Your grade should not be the sole exigence or motivation for this class. It is the hope of the course that you walk away from our class with something more. Find some pleasure and some edification and some knowledge from this class (or any class really) and success is usually not far behind. With that in mind, your grade will be a reflection of engagement, effort, close reading, critical thinking, writing, and participation.
Plog, or, Play Log (10%)
In the latter half of the course, you will engage various readings, theoretical perspectives, and of course, actual live-action role-playing play. You will be required to keep a weekly "plog" or "play log" about the texts that you see and read and your larping experience. Plog entries will be short reactions, responses, meditations, and provocations that engage your dressing up and play on a critical, analytical, or theoretical level. Plogs will be posted each week to the class blog. These weekly logs will be evaluated on completion and your critical, analytical engagement with the prompt.
Creative Responses (10%)
Not only will you be reading and writing academically about fantasy literature, you will have the opportunity to write (more) creatively to explore and demonstrate the ideas and goals of the course in different ways. Over the course of the semester, you will write a personal essay, a short-short story, a character history, and a critical review. These creative responses will be evaluated on completion and your critical, thoughtful engagement with the prompts.
Critical Response Papers (20%)
Over the course of the semester, you will complete a number short, critical, analytical response papers. These single-spaced, one-page writings serve as close readings of, analyses of, and articulations of the texts and connections you see, read, and talk about in class. These responses are more than just summaries or personal reactions and will be graded on clarity, focus, coherence, critique, and your ability to concisely formulate arguments. You will be required to generate a response paper approximately every other week for a total of 5.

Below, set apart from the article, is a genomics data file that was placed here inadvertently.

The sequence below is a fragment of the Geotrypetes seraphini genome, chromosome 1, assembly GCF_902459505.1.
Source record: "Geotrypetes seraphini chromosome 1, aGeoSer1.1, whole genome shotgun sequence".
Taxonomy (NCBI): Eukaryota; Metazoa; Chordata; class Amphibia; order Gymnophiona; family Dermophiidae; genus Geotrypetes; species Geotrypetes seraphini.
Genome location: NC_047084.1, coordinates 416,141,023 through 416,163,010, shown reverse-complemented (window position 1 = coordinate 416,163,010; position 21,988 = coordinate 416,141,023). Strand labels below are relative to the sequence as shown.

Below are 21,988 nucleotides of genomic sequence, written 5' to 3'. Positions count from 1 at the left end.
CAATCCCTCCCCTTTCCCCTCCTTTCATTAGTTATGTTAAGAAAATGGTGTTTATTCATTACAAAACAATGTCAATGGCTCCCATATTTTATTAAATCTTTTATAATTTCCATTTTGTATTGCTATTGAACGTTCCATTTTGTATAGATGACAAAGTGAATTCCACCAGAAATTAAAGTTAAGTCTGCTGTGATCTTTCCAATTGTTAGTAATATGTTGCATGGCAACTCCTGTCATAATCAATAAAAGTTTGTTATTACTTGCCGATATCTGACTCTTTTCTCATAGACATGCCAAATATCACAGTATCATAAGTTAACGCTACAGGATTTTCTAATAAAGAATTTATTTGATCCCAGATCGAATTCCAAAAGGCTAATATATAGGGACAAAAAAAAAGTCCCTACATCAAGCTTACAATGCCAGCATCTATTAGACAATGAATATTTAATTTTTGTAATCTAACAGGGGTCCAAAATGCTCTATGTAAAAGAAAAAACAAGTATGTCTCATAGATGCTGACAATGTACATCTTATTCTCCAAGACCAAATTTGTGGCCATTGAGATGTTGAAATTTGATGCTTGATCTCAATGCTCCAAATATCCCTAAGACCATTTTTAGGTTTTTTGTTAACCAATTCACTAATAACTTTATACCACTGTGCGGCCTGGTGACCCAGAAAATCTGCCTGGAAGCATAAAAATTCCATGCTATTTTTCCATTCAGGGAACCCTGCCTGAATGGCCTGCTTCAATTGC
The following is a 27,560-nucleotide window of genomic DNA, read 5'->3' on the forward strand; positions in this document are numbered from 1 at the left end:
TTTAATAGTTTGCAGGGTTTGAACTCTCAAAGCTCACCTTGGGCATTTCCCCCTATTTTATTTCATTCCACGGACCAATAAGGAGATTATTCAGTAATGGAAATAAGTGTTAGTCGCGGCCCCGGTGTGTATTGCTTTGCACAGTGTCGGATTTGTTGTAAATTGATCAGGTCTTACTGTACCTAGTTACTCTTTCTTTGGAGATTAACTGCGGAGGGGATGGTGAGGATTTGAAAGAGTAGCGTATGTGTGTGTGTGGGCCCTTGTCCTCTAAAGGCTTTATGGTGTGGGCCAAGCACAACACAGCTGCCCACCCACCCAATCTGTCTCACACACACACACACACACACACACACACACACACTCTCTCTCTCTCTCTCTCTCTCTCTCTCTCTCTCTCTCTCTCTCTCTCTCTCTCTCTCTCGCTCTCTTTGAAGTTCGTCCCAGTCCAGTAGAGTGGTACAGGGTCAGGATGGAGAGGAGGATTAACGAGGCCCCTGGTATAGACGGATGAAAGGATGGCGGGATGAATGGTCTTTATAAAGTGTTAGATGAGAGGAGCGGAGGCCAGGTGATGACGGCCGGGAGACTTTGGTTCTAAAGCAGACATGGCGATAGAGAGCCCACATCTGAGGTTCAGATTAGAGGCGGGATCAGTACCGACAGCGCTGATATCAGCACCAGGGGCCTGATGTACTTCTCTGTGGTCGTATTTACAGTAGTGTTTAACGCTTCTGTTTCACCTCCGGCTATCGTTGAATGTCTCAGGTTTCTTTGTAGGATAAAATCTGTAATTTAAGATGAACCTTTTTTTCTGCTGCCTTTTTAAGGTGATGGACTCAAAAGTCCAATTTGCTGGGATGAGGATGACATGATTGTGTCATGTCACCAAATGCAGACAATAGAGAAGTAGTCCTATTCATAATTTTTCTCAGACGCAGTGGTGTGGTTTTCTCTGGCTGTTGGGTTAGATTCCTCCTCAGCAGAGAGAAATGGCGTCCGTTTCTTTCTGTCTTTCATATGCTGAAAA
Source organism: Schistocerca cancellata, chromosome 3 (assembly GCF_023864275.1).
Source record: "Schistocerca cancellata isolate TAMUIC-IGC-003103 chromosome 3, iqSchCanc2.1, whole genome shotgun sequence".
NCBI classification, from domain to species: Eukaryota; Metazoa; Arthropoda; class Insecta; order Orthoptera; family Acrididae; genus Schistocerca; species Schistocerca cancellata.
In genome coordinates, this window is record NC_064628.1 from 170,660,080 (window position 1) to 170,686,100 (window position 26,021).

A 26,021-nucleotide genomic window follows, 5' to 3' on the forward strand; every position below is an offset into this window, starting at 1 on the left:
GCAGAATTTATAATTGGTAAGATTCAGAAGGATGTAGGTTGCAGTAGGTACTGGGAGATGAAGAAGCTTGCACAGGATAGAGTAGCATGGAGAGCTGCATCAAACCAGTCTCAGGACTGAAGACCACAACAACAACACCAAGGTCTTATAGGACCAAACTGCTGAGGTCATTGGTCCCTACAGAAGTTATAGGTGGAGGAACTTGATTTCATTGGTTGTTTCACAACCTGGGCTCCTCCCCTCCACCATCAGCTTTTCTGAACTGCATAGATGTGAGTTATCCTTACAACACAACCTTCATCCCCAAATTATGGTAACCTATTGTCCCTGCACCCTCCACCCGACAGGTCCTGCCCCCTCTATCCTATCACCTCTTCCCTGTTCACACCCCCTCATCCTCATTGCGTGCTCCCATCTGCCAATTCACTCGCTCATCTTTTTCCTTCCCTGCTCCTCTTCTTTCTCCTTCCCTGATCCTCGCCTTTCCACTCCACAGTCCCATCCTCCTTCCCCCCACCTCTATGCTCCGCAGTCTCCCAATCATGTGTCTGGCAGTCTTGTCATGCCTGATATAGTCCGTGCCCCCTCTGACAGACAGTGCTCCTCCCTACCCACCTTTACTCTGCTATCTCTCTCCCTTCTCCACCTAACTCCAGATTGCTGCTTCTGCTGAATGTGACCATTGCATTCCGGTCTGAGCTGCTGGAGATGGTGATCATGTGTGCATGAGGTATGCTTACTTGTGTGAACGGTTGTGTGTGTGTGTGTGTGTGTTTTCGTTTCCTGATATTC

Project Proposal (10%)
As part of your Final Project research and writing process, you must generate a 1-page research proposal in business memo format and a working bibliography. You will also arrange for a conference with me to go over your proposal. The proposal and bibliography will be graded for clarity, detail, completion, and manuscript format. Your proposal and conference must be completed at least 4 weeks prior to the end of the semester.
Final Project (20%)
At the end of the quarter, you will complete a Final Project that integrates what you have read, explored, and written about in your Response Papers, that draws on specific terms, concepts, or issues from the class, and that articulates the critical value of fantasy literature and LARPs. The project asks you to make connections and to create an argument across different kinds of evidence and added research. Your final project can be a traditional research paper, a media production (which includes a substantive analytical component), or a hybrid of the two.
Participation and Preparedness (30%)